In Phase Two, both groups come to the realization that the conflict may be protracted. Each group tries to extend its combat power to attain the advantage. The costs escalate in terms of money, resources, manpower and political risks. Money becomes central in the conflict, whether the denial of it or the making of it. As the reasoning of the war blurs and the "end justifies the means" rationale emerges within elements of the fighting factions, the lure of easy money takes hold. It manifests in the rise of illegal actions on both sides. Narcotics activity quickly emerges as a leading moneymaker.

The objective of the narcos at this point is to export the product for sale abroad. Key leaders on both sides use the military structure to facilitate and maximize the profits for "the cause." Narco business elements make informal alliances with key leaders on both sides. Profits initially are directed to the respective formal structure; however, the first evidence of skimming occurs. Informal organizational structures are developed, and discipline starts breaking down. Inflation of services, graft and corruption become routine.

At this point, major elements of the government have become involved in assisting and protecting the narcos. It is during Phase Two that the drug dealers are able to gain some control and influence over both the government and its armed forces and the guerilla movement. Both factions mistakenly use what they believe to be a necessary evil in order to better their individual / group livesand increase their power base.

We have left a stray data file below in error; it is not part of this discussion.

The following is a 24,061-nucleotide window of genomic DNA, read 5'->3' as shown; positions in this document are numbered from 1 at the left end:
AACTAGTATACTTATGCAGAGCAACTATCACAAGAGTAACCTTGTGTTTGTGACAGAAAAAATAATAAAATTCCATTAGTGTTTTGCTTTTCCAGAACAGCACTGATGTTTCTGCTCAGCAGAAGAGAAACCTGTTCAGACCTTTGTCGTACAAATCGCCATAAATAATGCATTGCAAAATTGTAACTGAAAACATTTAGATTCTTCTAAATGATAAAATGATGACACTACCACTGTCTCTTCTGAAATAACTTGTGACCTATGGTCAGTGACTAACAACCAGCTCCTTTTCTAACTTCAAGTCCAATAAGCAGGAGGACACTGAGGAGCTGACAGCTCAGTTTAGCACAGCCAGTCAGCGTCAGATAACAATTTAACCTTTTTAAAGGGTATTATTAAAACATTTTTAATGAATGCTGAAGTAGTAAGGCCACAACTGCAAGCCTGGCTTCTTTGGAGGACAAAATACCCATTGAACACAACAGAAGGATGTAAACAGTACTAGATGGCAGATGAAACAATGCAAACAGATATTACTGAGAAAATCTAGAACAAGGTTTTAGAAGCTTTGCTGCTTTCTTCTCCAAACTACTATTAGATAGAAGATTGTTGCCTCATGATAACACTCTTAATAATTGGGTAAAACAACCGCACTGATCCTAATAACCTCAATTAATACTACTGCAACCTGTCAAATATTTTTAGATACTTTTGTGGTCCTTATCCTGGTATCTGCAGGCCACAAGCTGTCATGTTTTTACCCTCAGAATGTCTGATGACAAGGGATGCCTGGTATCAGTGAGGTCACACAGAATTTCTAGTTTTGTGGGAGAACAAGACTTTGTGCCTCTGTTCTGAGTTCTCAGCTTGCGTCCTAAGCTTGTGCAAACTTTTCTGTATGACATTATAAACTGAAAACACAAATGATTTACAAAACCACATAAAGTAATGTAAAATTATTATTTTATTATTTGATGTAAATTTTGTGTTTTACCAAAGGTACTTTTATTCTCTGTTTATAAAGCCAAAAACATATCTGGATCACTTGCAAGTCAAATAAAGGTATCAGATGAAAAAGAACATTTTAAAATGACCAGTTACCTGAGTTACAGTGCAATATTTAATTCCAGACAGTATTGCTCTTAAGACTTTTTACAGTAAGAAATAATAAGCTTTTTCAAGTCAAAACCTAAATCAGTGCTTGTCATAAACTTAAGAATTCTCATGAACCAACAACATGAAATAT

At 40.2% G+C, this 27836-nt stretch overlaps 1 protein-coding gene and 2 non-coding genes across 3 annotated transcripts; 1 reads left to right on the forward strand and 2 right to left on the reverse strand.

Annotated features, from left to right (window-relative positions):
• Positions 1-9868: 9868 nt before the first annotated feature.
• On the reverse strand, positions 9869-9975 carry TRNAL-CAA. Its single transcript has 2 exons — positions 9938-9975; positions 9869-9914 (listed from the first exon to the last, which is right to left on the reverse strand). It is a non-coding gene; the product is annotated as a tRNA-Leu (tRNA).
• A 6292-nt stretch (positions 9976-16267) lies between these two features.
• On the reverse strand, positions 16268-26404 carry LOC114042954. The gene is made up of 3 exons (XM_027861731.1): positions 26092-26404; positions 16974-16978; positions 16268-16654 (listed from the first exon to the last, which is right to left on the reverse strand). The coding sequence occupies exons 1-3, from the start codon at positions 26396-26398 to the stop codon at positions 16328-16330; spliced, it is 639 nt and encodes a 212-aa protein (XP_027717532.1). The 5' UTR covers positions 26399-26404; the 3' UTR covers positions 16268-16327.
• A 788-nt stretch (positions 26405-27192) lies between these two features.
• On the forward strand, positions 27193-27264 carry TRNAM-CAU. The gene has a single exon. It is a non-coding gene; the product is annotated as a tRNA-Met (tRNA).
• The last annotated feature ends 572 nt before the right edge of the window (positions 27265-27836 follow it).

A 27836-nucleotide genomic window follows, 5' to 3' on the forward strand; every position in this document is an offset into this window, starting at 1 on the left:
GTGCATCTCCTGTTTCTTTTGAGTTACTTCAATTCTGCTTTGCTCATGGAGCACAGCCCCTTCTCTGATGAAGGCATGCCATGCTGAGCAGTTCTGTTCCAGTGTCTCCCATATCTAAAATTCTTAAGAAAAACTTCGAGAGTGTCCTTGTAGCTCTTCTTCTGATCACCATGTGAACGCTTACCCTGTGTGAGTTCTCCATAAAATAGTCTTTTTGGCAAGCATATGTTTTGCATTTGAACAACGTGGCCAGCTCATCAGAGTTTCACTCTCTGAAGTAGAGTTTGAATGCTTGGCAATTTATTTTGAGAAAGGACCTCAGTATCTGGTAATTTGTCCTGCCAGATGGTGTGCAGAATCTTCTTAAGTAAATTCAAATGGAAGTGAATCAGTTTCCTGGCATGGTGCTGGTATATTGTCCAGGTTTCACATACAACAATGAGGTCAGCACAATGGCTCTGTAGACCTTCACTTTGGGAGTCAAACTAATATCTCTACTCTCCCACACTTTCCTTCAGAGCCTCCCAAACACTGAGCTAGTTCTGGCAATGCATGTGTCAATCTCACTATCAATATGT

It is at the end of Phase Two that, in their desire for increased power and security, narco personnel will sponsor individuals to run for official office. In addition, narco dollars are used to establish legitimate corporations that become just as important for internal and external operation of drug trafficking. This results in an economy that becomes dependent on drug growing-trafficking to keep the country afloat.

In the Third Phase, both the governmental and guerilla factions are shells. Both are used by narco factors to protect and legitimize their operations. Real power has been effectively transferred to leading narco elements. Every part of the society has yielded to narco groups within their territory as there is no consistent law and limited order. Narco elements turn inward to domestic markets to squeeze out every last peso while firming up their local control of the population.

The technique of keeping both elements off-balance is the narcos' forte. They play each as if they were musical instruments. Both are maintained at a safe "arms length"; their roles increase and decrease to suit the narco dealers.

Sun Tzu said, "If you know yourself but not the enemy, for every victory gained you will also suffer a defeat." Accordingly, to avoid defeats on the drug front, we must define the problems before we can come to solutions in this horrific war.

F. Andy Messing Jr., executive director of the National Defense Council Foundation, has visited 17 drug wars worldwide.